• Posted on: 05/16/2017

    Will Walmart’s next-gen store fly with shoppers?

    Walmart's next-gen store sounds positively 2000, featuring changes that will make tech-savvy shoppers yawn with excitement. Buy an online-only item at a kiosk and pick it up in-store two days later. The features mentioned may excite some shoppers, but they won't draw Millennials or Gen Z.
  • Posted on: 05/15/2017

    Will consumers decide meal kits just aren’t worth buying?

    Grocers can combat meal kits by making it easier to shop their stores and by providing recipe ideas and bundling the ingredients. It takes too long to shop a full-service grocery store. Grocers should tie coupons, loyalty cards and checking out to mobile phones. There are a myriad of potential solutions. Many time-starved consumers are willing to pay more for the convenience of meal kits. Grocers can beat this threat through creativity and education.
  • Posted on: 05/15/2017

    Will mobile wallets replace plastic loyalty cards?

    Most retail loyalty cards are tied to a phone number. I haven't carried a physical card for shopping in years. That said, linking loyalty programs to mobile phones makes sense. It won't be a game changer, but it will make life simpler.
  • Posted on: 05/12/2017

    Do customer reviews suffer from a herd mentality?

    Retailers mess with consumer reviews at their own peril. Like them or not, consumer reviews are valuable to shoppers. And who's to say that the CU Boulder study is accurate?
  • Posted on: 05/10/2017

    Is facial recognition a viable solution for reducing shoplifting?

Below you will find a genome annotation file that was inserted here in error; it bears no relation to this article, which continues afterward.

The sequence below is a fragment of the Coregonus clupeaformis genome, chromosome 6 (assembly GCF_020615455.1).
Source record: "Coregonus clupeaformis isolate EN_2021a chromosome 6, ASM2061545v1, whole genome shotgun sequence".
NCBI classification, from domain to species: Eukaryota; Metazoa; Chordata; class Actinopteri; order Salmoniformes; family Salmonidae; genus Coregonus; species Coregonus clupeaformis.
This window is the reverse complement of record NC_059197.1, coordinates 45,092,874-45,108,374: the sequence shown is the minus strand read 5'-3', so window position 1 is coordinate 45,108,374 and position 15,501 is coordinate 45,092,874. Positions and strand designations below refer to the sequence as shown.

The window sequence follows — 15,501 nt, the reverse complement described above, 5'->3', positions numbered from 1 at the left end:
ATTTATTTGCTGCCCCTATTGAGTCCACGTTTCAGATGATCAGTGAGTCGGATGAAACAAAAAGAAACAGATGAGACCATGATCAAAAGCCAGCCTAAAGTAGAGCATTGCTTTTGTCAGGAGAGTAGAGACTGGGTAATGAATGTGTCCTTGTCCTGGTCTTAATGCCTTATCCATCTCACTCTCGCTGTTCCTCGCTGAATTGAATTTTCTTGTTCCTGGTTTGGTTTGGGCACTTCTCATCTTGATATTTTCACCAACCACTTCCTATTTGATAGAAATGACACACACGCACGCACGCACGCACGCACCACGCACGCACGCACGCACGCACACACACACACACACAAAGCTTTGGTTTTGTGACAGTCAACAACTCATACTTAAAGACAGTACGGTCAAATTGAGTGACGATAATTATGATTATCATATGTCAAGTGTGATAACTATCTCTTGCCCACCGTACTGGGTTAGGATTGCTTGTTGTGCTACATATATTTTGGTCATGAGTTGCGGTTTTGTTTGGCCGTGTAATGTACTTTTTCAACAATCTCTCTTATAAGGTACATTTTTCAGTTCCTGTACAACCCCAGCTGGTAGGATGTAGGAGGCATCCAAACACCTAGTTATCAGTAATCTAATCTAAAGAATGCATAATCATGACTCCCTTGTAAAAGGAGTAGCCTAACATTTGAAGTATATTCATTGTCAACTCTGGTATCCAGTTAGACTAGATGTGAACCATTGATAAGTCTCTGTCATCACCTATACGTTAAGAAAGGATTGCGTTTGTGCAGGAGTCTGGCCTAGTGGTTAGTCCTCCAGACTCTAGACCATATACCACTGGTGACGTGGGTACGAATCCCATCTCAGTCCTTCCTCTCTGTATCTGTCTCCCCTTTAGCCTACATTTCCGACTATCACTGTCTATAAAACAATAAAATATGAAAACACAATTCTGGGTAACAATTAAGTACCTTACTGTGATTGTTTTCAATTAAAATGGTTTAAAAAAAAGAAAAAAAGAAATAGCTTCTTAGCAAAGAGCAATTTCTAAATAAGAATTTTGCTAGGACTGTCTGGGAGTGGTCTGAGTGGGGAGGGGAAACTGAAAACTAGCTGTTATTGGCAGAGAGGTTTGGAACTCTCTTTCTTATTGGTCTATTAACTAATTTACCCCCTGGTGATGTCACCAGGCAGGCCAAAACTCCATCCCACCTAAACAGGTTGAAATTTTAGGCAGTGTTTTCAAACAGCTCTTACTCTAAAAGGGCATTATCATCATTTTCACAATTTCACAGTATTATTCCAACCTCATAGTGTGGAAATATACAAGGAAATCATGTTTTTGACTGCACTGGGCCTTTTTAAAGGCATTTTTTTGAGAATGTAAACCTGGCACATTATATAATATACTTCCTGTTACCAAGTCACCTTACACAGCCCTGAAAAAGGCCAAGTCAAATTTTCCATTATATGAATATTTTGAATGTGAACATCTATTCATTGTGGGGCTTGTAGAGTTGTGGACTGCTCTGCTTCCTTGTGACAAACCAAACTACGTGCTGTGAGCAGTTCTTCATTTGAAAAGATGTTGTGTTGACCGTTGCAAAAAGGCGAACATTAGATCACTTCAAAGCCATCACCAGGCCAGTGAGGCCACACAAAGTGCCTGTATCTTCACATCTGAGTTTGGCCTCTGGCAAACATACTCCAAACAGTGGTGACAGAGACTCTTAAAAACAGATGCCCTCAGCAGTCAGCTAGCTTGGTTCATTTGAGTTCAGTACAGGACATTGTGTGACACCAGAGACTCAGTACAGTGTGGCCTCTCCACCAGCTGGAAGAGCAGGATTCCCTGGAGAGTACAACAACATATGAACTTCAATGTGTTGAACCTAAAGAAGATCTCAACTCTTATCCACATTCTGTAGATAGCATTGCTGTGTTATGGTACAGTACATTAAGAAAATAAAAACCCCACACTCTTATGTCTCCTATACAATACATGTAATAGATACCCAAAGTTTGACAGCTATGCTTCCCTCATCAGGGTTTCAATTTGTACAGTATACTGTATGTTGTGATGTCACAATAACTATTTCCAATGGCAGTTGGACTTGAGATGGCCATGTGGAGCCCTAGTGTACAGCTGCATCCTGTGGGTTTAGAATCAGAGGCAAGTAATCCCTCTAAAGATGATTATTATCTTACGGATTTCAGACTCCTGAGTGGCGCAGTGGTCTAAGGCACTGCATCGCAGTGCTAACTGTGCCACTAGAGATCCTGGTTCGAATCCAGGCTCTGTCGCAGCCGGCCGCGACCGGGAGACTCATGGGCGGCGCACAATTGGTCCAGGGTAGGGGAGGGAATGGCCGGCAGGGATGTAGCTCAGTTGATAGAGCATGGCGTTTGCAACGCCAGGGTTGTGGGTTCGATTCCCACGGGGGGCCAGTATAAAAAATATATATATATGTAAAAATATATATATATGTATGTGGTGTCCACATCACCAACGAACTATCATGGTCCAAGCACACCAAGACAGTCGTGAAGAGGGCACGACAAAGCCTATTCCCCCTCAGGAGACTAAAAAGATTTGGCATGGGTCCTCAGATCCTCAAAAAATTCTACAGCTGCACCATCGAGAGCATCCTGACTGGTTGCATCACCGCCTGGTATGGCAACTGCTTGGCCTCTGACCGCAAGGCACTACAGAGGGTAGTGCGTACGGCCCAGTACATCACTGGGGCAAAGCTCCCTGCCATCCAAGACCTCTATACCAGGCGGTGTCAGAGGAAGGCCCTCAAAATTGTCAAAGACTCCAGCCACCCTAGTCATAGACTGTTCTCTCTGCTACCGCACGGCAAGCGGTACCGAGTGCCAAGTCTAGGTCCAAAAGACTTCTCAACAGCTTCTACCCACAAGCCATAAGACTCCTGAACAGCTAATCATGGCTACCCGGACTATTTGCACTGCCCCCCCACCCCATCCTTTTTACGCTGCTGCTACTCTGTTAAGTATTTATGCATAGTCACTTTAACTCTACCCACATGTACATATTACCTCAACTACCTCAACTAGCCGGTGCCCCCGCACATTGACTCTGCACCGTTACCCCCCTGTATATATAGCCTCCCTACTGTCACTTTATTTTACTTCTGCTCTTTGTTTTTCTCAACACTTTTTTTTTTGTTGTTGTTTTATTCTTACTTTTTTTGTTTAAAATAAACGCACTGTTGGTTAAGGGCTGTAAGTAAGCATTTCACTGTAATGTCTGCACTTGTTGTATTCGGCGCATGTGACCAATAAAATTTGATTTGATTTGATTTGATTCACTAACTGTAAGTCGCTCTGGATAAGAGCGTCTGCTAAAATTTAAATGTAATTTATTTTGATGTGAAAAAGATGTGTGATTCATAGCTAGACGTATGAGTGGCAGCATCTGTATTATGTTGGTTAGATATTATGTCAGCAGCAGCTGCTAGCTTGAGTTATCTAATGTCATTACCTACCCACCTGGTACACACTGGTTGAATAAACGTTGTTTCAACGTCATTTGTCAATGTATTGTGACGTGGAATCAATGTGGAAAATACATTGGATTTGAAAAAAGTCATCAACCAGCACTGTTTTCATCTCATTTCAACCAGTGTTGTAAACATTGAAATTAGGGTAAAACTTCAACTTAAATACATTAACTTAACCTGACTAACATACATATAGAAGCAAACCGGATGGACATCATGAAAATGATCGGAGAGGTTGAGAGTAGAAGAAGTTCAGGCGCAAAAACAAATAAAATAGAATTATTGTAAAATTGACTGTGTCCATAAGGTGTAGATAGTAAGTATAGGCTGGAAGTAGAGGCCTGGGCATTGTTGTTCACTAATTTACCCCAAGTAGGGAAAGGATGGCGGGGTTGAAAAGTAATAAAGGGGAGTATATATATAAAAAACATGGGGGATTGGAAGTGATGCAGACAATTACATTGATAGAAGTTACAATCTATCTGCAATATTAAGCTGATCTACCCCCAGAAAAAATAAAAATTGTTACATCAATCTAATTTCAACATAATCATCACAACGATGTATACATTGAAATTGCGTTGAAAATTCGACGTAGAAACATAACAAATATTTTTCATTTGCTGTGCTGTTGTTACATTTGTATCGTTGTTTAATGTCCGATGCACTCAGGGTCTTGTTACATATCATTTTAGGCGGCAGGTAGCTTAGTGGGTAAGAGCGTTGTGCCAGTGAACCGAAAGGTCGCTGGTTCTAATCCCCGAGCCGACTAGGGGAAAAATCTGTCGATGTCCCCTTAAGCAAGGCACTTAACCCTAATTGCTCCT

Some privacy issues may be raised, but facial recognition will help retailers reduce shoplifting. If it's solely being used to spot known shoplifters, retailers should not have to divulge the technology to consumers. If retailers are also using facial recognition to identify loyal shoppers, consumers should know.
  • Posted on: 05/10/2017

    Are pricing bots a boon or bane for consumers?

    Boon or bane, price bots are here to stay. From the dawn of competitive retail, merchants have shopped each other's stores. Bots allow retailers and consumers to search hundreds if not thousands of stores' prices in seconds. If retailers start to use bots and AI to dynamically price individual consumers, which most consumers don't like, customers can take their business to a different merchant who is only a click away.
  • Posted on: 05/09/2017

    Will next day delivery make Target an omnichannel force?

    The program is definitely a response to market conditions. With this program, Target once again shows that it is a follower, not a retail leader. By the time they roll it out Amazon and Walmart will still be far ahead, having added other features to their delivery programs. Target also lags the market in keeping its stores stocked and in lower pricing, both areas that management claims it will fix with its new $7 billion spending plan. The company lacks a clear vision and risks getting caught in the middle by faster, more nimble, lower-priced competitors.
  • Posted on: 05/08/2017

    Can Walmart dash past Amazon with its own product replenishment system?

    Some consumers might enjoy the convenience of this Walmart system, others will be creeped out by its Big Brother-like data gathering. Then there is the accuracy factor. Can a tag really tell how much toothpaste I'm using each time I brush, or how many times underwear can be washed before it wears out? Personally, I think this patent crosses a privacy line that I don't want to have crossed.
  • Posted on: 05/08/2017

    Will personalized meal plans increase Peapod’s order sizes?

    DinnerTime and Peapod make a good match. One plans meal solutions while the other can deliver the ingredients. With many meal solution options in the marketplace this match should benefit both companies.
  • Posted on: 05/08/2017

    Do consumers want experiential rewards?

    Consumers are bored with transactional rewards. Experiential rewards offer a break from the routine, are attention-getting and reset consumers' minds towards participating loyalty programs. More retailers should offer them. It takes some creativity to bring experiential rewards to a traditionally transactional program, but if the rewards are creative and reinforce the retail brand's core story, they can pay off in increased customer loyalty and may garner some great publicity.